"The theater's fate was tragic as well," says Tylishchak. "It was destroyed because it offered new forms of theatrical art."
According to Tylishchak, everything that did not correspond to the canons of Russia's propaganda back then was declared "bourgeois nationalism."
"Every Ukrainian artist, every Ukrainian scientist, and intellectual was constantly in danger of being accused of ‘Ukrainian bourgeois nationalism,’" Tylishchak says.
"It was one of the most terrible accusations in the Soviet Union."
Stalin's death in 1953 and the start of Nikita Khrushchev’s rule marked at least some easing of Soviet censorship of the Ukrainian language and culture — the so-called Khrushchev Thaw.
Tylishchak says there was a "new push for development" of Ukrainian culture in the 1960s when new "brilliant artists, poets, and writers appeared."
This new generation of creative Ukrainian youth who opposed the Soviet authorities was known as the Sixtiers. Famous writers Ivan Drach, Mykola Vinhranovskyi, Vasyl Symonenko, and painters Alla Horska and Liubov Panchenko were among its representatives.
"It wasn't a mass movement," says Tylishchak. "But the new impulse that Ukrainian culture received in the 1960s allowed it to survive (future) repressive politics," he adds.
Tylishchak says that "unfortunately," many of them ended up in Russian exile, "just like Vasyl Stus," a prominent Ukrainian poet who died in detention in 1985.
According to the historian, the Sixtiers also "gave an impetus" to the generation that regained Ukraine's independence in 1991.
Same old imperialism
Russia's centuries-long attempts to erase Ukrainian culture and language have also affected a newly-independent Ukraine: For many years, Ukraine's television, along with music and other industries, were mainly Russian-speaking.
The country's biggest newspapers were also published in Russian, not to mention streets and monuments named after Russian leaders across Ukraine.
A major shift started during the EuroMaidan Revolution in 2013-2014. It ended with Ukrainians ousting the pro-Kremlin regime and choosing its own future with freedom of speech and democratic values instead.
Modern Russia, on the other hand, was built on the ashes of the Soviet Union and hasn't refused the imperial ideas of its predecessors. Those views have only radicalized under its current dictator Vladimir Putin.
Led by Putin, Russia occupied Crimea in March 2014. It soon invaded Ukraine's east, occupying parts of Donetsk and Luhansk oblasts.
According to Hrytsak, the "radical change in rhetoric" appeared in 2021, when Putin published an article on the Kremlin's website claiming that Ukraine “has never existed” and that "Ukrainians and Russians are one people, one whole."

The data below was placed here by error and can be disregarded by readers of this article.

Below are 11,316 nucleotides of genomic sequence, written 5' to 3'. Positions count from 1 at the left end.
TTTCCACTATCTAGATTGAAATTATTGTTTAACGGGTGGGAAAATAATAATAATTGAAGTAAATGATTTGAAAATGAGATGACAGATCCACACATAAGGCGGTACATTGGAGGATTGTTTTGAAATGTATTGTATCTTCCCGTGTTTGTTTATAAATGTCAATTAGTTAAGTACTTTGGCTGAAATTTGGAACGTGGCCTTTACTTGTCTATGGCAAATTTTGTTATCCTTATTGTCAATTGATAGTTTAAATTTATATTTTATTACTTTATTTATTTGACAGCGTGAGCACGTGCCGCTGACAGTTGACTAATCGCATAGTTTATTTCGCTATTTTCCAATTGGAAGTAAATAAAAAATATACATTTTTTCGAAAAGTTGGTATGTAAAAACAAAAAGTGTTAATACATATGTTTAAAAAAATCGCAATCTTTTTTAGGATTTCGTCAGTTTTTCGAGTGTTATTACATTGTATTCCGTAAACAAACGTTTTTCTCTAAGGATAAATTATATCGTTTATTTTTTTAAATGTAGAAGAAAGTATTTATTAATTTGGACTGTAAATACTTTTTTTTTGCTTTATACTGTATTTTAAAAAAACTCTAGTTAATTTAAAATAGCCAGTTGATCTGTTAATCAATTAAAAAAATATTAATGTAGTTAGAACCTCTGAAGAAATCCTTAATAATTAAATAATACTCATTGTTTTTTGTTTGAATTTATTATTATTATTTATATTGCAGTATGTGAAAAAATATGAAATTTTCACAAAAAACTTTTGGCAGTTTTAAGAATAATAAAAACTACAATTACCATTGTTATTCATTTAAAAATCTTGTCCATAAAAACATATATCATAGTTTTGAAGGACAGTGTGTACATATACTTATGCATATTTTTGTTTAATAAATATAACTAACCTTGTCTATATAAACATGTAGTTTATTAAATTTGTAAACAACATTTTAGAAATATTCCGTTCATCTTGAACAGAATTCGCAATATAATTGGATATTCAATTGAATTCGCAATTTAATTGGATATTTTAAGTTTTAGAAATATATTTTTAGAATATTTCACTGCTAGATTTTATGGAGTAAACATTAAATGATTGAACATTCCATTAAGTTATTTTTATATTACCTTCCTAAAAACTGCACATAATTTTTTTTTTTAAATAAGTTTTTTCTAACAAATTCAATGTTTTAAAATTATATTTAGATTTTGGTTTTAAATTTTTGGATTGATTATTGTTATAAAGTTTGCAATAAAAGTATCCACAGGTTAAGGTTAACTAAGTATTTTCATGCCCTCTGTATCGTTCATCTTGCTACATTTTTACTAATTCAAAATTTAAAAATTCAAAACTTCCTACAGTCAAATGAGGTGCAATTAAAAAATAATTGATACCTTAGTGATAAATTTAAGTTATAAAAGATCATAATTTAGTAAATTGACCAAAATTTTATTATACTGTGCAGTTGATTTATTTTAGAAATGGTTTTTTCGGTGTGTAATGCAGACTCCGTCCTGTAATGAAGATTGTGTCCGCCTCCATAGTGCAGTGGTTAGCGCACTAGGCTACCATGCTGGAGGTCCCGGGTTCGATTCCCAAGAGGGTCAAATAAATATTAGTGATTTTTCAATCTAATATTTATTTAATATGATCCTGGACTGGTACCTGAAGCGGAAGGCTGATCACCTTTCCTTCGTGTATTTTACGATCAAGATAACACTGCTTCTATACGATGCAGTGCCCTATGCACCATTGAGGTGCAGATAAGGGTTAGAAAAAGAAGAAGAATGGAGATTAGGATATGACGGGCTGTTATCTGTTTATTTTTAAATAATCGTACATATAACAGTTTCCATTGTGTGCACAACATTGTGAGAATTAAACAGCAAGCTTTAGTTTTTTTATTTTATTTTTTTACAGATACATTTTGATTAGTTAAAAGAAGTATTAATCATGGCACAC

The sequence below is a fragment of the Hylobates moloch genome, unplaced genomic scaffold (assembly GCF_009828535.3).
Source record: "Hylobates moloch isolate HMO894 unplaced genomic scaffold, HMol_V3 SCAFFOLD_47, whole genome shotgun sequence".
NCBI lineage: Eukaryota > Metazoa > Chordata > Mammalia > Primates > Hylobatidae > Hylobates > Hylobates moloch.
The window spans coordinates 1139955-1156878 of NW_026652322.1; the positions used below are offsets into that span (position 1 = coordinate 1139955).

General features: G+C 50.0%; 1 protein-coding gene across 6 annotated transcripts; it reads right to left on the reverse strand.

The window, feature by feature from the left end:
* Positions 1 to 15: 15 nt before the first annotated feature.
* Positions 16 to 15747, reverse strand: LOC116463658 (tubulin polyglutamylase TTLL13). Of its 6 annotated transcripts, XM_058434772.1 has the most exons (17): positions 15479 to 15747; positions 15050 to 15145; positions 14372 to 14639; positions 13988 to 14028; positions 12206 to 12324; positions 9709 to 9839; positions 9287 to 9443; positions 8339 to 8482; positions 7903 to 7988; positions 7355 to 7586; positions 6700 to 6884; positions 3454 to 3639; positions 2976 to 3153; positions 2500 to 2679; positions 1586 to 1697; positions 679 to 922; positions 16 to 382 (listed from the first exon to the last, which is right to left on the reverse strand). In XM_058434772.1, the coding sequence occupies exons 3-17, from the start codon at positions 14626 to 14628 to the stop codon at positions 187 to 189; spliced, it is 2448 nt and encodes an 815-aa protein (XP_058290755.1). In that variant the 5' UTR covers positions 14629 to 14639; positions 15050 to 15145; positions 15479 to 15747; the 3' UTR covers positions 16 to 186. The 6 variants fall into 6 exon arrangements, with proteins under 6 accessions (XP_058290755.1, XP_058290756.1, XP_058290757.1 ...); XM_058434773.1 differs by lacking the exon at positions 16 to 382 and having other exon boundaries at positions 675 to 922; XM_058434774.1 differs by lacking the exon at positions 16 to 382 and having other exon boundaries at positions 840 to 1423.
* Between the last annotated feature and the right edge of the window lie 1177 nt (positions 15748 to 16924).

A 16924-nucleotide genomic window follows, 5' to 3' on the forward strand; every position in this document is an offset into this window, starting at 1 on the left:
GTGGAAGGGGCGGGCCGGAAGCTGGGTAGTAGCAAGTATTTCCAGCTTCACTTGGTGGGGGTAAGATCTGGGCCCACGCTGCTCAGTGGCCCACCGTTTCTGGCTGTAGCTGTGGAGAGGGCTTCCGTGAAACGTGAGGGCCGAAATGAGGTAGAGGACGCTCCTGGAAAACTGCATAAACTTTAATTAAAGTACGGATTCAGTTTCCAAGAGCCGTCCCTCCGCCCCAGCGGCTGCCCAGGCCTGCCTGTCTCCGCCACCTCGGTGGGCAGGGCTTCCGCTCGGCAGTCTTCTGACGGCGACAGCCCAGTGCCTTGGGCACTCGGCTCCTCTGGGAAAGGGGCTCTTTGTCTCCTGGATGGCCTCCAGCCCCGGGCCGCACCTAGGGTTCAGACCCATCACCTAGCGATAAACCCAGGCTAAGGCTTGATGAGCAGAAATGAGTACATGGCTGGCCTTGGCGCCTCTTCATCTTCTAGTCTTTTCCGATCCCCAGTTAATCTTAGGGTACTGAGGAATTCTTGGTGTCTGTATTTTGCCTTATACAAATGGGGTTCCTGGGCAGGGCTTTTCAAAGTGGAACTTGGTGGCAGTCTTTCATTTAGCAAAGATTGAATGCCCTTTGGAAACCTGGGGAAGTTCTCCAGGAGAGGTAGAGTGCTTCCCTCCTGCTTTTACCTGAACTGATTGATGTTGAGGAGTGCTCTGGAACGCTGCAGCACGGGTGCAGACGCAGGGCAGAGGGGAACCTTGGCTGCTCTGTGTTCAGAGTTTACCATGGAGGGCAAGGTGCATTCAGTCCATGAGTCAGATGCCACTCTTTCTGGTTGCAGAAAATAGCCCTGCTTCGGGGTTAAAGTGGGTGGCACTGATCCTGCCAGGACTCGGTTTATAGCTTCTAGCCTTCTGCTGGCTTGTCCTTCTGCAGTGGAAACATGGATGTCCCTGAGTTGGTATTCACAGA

In February 2022, Russia launched a full-scale invasion of Ukraine, bombarding cities all across the country. Parts of Ukraine were occupied by Russian troops as well.
The all-out invasion would soon prove that neither Russia's goal nor its methods have changed throughout the centuries.
"It wants to destroy the Ukrainian nation as such," says Tylishchak.
"To do so, Russia destroys Ukrainians physically, as we saw in Bucha and Borodianka, and tries to assimilate Ukrainians who ended up in occupied territories," he adds.
A month into the all-out Russian invasion, Russian troops began confiscating and destroying Ukrainian history and fiction books "that do not correspond with the Kremlin propaganda" in the libraries of then-occupied parts of Sumy, Chernihiv, as well as Luhansk and Donetsk oblasts.
According to Ukraine's Defense Ministry Intelligence Directorate, they had "a whole list of forbidden names," including Ukrainian Hetman Ivan Mazepa and controversial nationalist leader Stepan Bandera.
In Melitopol, an occupied city in Ukraine's southeastern Zaporizhzhia Oblast, Russian troops have seized all of Ukrainian literature from the local libraries, the Ukrainian military's National Resistance Center reported.
Ukrainian children's writer and poet Volodymyr Vakulenko was killed during the Russian occupation of a village near Izium, Kharkiv Oblast. Artist Panchenko died after a month of starvation in occupied Bucha, Kyiv Oblast.
In occupied Nova Kakhovka, Kherson Oblast, Russian troops have erected a monument to Soviet leader Vladimir Lenin. They have been stealing art collections from local museums and renaming the streets after Moscow leaders and their propaganda slogans.
"It's a cultural genocide against Ukraine," says Hrytsak.